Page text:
A Wellington cleaner and mother-of-two has made a tearful plea for the Government to adopt Fair Pay Agreements that would set minimum standards for wages across a sector.

Maerta Sinoti, 47, spoke at a Council of Trade Union event this morning to push for the agreements in three sectors: cleaning, security and supermarkets.

She urged the Government to adopt Fair Pay Agreements in the hope that it would boost low wages.

She became emotional when she spoke about working two jobs recently as a cleaner at the High Court, starting at 5pm and finishing at 10pm, and then moving to Parliament for a cleaning shift from midnight to 6am.


"That's the time I say 'good morning' and I say 'goodbye' to [my children]. [With] all my heart, I really want to look after them ... have dinner with them, and help them with their homework."

The CTU released an independent report by BERL, written by economist Ganesh Nana, which noted that the OECD-favoured sector-wide bargaining because it "provides sufficient flexibility for productivity growth while enabling a broad sharing of gains".

"Evidence over 20 years indicates that under the right conditions, the impact on a nation's economic performance of collective sector wage bargaining is no better or worse than that from individual contract negotiations," the report said.

The Government is currently considering Fair Pay Agreements after receiving a report from a working group, led by former National Prime Minister Jim Bolger, in January.

The group recommended that workers in a sector could trigger Fair Pay Agreements in a sector if they met a minimum threshold: 1000 people or 10 per cent of workers in the sector or occupation, whichever was lower.

A majority of the working group said it should be compulsory for employers to be part of an agreement.

Business groups and the National Party have attacked the agreements as potentially hurting the country's productivity.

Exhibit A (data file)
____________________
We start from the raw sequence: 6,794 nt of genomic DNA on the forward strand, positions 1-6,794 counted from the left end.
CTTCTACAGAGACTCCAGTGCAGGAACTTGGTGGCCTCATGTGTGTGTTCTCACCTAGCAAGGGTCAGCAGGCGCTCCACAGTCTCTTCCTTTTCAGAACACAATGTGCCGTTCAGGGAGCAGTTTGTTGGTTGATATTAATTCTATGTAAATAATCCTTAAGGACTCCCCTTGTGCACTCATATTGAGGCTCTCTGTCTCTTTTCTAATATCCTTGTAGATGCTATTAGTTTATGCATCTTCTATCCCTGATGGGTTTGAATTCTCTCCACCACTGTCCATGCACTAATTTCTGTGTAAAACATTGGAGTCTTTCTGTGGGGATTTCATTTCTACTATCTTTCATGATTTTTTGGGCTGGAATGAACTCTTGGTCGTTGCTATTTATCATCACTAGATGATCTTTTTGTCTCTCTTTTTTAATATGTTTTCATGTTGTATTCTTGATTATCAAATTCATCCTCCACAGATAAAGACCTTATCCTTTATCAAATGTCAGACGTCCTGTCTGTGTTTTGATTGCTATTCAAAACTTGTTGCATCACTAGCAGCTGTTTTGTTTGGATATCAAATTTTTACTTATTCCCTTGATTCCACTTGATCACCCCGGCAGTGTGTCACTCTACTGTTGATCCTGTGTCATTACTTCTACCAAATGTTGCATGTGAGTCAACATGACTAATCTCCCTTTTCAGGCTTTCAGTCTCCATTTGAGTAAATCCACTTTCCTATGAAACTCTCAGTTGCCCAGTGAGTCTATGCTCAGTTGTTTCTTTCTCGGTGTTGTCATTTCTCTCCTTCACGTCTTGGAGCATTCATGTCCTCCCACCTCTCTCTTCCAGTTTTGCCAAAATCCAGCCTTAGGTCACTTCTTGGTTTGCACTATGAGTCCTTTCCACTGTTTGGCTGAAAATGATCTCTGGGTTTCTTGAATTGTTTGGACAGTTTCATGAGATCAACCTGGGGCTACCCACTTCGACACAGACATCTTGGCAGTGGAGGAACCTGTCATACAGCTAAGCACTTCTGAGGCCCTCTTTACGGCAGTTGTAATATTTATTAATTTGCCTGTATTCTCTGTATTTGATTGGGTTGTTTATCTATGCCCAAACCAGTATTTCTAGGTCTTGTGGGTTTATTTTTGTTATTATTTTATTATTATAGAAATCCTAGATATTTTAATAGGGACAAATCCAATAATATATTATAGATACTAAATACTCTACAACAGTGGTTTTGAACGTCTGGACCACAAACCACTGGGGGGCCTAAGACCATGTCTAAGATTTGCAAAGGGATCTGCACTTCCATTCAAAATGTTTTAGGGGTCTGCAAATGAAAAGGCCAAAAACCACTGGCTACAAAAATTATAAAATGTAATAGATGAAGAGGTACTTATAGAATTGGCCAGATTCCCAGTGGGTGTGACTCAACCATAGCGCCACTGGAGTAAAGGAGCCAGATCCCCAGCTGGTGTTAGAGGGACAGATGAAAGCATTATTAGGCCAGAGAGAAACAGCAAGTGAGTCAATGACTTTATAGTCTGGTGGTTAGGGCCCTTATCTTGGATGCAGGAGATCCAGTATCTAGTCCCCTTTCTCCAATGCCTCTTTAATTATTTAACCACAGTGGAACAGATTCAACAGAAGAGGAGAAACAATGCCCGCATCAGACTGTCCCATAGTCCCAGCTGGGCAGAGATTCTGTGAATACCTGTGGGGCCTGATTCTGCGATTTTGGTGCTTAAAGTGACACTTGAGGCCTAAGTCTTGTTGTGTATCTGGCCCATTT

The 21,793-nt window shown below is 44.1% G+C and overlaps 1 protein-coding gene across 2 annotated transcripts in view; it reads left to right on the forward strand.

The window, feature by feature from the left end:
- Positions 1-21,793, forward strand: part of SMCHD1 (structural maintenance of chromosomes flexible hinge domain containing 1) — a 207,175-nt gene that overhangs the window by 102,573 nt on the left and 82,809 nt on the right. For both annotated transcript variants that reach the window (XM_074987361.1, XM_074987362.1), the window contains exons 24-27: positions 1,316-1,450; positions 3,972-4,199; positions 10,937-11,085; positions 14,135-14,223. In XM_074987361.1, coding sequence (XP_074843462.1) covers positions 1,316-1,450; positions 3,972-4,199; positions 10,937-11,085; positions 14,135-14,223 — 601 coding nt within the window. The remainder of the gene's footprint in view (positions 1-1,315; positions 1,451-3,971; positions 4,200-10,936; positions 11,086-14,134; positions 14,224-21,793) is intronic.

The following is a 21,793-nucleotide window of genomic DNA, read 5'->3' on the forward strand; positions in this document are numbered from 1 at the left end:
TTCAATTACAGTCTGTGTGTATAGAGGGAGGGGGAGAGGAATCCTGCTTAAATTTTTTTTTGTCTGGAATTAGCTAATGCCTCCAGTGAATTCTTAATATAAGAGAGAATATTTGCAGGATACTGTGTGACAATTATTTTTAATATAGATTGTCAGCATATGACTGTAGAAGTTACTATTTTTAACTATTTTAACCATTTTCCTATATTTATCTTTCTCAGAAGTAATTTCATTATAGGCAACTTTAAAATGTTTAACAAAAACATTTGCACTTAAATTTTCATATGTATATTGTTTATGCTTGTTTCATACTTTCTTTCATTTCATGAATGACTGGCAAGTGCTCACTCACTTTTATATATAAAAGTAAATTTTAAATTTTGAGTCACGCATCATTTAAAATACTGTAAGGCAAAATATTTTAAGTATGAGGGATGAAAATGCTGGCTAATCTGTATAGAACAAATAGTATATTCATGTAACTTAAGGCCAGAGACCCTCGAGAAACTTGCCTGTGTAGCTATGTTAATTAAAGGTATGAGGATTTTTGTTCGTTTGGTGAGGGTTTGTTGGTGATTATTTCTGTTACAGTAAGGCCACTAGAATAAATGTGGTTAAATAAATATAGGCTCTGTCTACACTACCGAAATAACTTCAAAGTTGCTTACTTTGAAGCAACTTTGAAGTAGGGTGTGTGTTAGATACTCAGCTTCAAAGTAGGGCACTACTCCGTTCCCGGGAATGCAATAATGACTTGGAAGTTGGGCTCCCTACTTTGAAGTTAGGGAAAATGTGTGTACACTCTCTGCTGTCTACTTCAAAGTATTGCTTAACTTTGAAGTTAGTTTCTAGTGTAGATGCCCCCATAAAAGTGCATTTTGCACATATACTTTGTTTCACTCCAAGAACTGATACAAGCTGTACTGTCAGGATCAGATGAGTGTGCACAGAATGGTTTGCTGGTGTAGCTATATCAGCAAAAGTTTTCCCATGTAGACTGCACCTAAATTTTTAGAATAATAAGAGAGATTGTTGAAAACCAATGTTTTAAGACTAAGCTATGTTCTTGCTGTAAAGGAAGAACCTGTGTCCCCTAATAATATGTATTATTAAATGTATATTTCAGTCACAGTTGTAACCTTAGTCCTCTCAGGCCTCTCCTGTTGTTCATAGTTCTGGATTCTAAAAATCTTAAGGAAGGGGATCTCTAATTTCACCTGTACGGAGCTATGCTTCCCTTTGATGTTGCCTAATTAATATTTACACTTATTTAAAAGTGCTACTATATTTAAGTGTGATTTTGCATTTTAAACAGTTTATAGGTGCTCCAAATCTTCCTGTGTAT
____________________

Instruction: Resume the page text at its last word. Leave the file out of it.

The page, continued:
"It would be a drastic movement away from a flexible, strong workforce ... forcing small business, medium-sized businesses into what unions and the Government want them to," National leader Simon Bridges said this morning.


"National will never agree to that."

But Ganesh said other factors such as investment in skills and training had a far bigger impact on productivity, and whether employment contracts were individual or collective ones was "not that important at all".

CTU economist Bill Rosenberg said that wages in the cleaning, security and supermarket sectors had fallen below 1981 levels in real terms.

He said workers had not had a fair share of the country's economic growth, and changes to employment contract law had gutted union movements, seeing wage growth fall well behind productivity growth.

If wages had kept up with productivity, he said the average hourly wage would have been almost $8 an hour more than it was in March 2018.

CTU secretary Sam Huggard said employers in the cleaning, security and supermarkets sectors had indicated supportive for Fair Pay Agreements depending on what the Government proposed, including the Building Services Contractors, the NZ Security Association, and Countdown.


Kiri Hannifin, Countdown's general manager of corporate affairs, said she was waiting for the Government proposal until assessing how it might impact Countdown.

Building Services Contractors chief executive Sarah McBride said the organisation represented about 30 commercial cleaning companies and 10,000 of the 26,000 workers in the sector.

She said Fair Pay Agreements that would bind all employers would level the playing field and stop her workers being undercut by subcontractors and franchises.

"One of my members has lost some Government business recently - for 50 cleaners - and were told over the course of a three-year contract this other subcontractor was $860,000 cheaper than them.

"My member doesn't want to go public with that because they're hoping to win the business back. This dynamic is ruining our sector."

Sinoti echoed this sentiment, saying that her job security was at risk when other contractors came in and her hours were cut.


She has now taken a different cleaning job, working 44 hours a week, but previously worked a 55-hour week, which barely covered rent, food, and power and phone bills.

"Whatever is left, and then I try to spend [on] my kids' clothes, my kids' gears for school."

Workplace Relations Minister Iain Lees-Galloway welcomed the BERL report and said the Government was still working on the policy design of Fair Pay Agreements.

He did not give a timeline on that work but said NZ First was not holding it up, and the Government's proposal would eventually go out for public consultation.

New Zealand First has previously put the brake on Labour's plans for overhaul the workplace relations landscape, but Huggard said New Zealand First had good reasons - such as reducing inequality - to support Fair Pay Agreements.

Bridges said he expected the Government to pull back from Fair Pay Agreements.


"It's not going to happen. That's why the unions are starting to jump up and down because Jacinda Ardern, just like with the capitl gains tax, just like with some of the bigger employment law reforms they promised and haven't gone through with, they won't go through with fair pay [agreements] either."